Conference Championship Picks
Here we go. Second to last time until next September (that, I can assure you, is an accurate prediction). What not to expect.
San Francisco (-4) at Atlanta
Here’s how I started out thinking about this game: I keep not believing in Atlanta and they keep proving me wrong. So I should pick the Falcons. Only, I also keep not believing in Colin Kaepernick and he keeps proving me wrong. So I should pick the Niners. You see where that got me? Nowhere. So you know what? I’ve decided I believe in both the Falcons and the kid. And that also gets me nowhere. I also believe in takeaway/giveaway differential. That get’s me most of nowhere (Falcons, +13; 49ers, +10). I believe the Falcons have a slightly more productive offense and the 49ers have a slightly stingier defense. Nowhere. I believe in home field advantage. That’s something, I suppose. But I also believe that the Falcons came within inches of choking away a 20-point fourth quarter lead at home last week against a team that was playing its second straight cross-continental road game and that isn’t nearly as good or as well coached as San Francisco. So there goes that. And now I’m back to nowhere (and starting to feel entirely too damned comfortable here). Seems to me that I’m destined to be wrong no matter how I pick this thing. So, to hell with it; I’ll go with the favorite. That way, at least I won’t feel like I’m all alone when it goes the other way. San Francisco by six.
Baltimore (+9) at New England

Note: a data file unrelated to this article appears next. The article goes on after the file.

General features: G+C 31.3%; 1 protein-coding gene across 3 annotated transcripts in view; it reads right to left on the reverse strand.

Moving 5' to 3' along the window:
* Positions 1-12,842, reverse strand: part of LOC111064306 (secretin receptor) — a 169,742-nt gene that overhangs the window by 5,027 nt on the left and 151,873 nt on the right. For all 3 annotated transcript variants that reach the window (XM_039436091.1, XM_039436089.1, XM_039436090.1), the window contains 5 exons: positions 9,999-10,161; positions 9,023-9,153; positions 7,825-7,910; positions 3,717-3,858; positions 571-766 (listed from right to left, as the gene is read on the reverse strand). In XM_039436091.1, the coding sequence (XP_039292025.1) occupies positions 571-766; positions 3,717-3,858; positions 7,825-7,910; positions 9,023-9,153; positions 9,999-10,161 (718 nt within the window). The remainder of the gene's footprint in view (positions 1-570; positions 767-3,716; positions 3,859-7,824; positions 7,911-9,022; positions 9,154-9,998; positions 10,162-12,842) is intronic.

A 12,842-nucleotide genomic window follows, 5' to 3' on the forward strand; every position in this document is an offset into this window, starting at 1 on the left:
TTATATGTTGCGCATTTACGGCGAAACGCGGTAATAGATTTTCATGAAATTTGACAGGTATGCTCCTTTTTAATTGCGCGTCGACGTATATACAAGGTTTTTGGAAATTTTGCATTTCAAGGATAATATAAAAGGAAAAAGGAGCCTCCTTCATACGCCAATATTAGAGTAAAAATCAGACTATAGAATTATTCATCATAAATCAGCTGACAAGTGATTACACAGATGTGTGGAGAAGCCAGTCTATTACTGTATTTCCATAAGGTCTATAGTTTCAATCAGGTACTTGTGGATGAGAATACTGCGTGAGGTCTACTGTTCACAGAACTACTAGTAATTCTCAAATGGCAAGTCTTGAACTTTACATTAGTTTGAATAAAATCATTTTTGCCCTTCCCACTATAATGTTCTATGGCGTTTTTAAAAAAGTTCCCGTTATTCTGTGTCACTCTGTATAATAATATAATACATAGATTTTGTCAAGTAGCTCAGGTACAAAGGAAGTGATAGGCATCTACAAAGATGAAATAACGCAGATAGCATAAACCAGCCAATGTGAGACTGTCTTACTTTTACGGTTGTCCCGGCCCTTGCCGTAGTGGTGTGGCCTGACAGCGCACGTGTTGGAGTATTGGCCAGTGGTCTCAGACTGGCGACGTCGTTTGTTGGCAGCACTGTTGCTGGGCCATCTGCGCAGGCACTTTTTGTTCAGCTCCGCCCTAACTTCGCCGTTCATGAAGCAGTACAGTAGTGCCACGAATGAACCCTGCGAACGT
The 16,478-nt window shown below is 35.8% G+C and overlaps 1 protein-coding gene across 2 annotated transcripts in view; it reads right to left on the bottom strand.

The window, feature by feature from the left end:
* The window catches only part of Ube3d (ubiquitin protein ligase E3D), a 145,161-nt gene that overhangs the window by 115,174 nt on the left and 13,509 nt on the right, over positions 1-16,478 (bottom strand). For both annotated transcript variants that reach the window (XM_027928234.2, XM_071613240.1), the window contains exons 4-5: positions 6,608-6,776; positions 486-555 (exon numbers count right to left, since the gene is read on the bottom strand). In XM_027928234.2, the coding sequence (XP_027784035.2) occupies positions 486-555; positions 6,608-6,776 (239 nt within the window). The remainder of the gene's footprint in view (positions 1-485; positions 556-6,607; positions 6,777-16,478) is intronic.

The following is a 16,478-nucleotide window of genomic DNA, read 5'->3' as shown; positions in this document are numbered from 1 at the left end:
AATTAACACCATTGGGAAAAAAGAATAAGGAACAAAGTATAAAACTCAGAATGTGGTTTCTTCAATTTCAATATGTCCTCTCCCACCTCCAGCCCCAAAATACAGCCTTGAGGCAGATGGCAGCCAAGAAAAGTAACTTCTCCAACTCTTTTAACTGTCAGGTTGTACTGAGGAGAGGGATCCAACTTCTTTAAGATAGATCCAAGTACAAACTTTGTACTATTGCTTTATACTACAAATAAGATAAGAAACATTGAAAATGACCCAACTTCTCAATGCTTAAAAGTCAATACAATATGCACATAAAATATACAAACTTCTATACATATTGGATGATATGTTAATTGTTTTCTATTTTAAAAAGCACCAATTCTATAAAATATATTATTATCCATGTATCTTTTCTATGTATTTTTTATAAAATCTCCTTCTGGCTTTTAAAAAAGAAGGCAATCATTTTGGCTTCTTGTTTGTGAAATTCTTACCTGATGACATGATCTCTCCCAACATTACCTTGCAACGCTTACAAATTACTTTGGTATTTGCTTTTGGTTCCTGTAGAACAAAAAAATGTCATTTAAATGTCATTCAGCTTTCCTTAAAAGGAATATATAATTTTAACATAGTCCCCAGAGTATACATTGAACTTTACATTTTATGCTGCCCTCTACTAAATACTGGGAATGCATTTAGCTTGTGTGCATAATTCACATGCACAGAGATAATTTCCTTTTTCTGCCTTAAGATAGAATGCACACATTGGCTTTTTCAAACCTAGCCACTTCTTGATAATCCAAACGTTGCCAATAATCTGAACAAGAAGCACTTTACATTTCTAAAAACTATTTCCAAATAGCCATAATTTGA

Let’s start with two completely meaningless statistics (because I did the research so I’m damned well gonna do something with it). First one: Teams playing in a conference championship (I’m lumping pre-merger league championships into this group) the year after losing the Super Bowl are 7-2 (.778) all time. So there’s that. Next: Super Bowl era teams returning to the semifinals a year after losing a conference championship (league championship, pre-merger) are 12-19 (.387). None of that applies to this game in any real way, but you can maybe throw those numbers out at a bar or something and make people think you’re as crazy as I am. How about one that maybe does matter a little: Joe Flacco has never, in his entire career, played outstanding football for three consecutive weeks. Flacco once, in 2010, had three straight standout games, but there was a bye in between the second and third. More to the point, Flacco’s only two consecutive great games in the current season came in the wild card round and the divisional round of the playoffs. That is, prior to the last two weeks, the consistently inconsistent Flacco had been, consistently, up and down all season. Given that, do you think Flacco’s got a third straight great game in him? It could happen, I suppose, but I don’t see any reason you’d want to put money on it. Certainly, you won’t find that reason in the Patriots defense. Because the defense Flacco will face on Sunday isn’t even remotely like the D he faced back in week three when he rallied his team from a nine-point fourth quarter deficit to a one-point victory on the strength of deep passes and an absurd string of defensive penalties (which isn’t to say that the replacement officials made bad calls — some would argue they did; I don’t care — but that the New England D couldn’t get out of its own damned way in the final period). It’s also a defense that’s considerably tougher than the one the Patriots offense will face. The Ravens this season have been OK against the pass, but considerably less than OK against the run. And one can talk about how Baltimore’s D has been getting healthier, and how they finished the regular season with a couple of strong performances on the ground. But in the postseason Baltimore has given up 152 rushing yards to Indianapolis and 125 to Denver (precisely 25 of which came in overtime — so call it 100 if you want). And neither the Colts nor the Broncos achieved run production in the regular season that was even close to the seventh-ranked Patriots run offense. That appears to present a challenge for Baltimore. And what do you do if you’re the Ravens? Do you bring extra bodies to the line to try to slow down the run? Because if you do that, Tom Brady is going to eat you alive in the secondary. I’m also not convinced that the Ravens can get to the quarterback consistently enough to take the Brady out of his game. And if you can’t stop the run and you can’t stop the pass — and your defense, which isn’t young and which has played an awful lot of football over the last two weeks, has to face the fastest-moving, highest-scoring offense in the league — you end up in a situation in which you have to match the Patriots point for point. Ray Rice can’t do that on his own. Can Flacco do enough to make up the difference? On his best day, sure. But Flacco’s already had his best day. Twice. In a row. I think he needs to have as good a day here as he did back in week three, and I just don’t see that happening against the Patriots defense as currently configured. The Ravens and the Patriots virtually always play each other tough. And initially, I thought this game would turn on three points, max. But the more I look at it, the more I wonder if it isn’t time for one of those anomalous games in which one of these teams blows the other out. Last time around (back in 2009) that honor went to the Ravens. This time, it goes to the Patriots. New England, 33-14.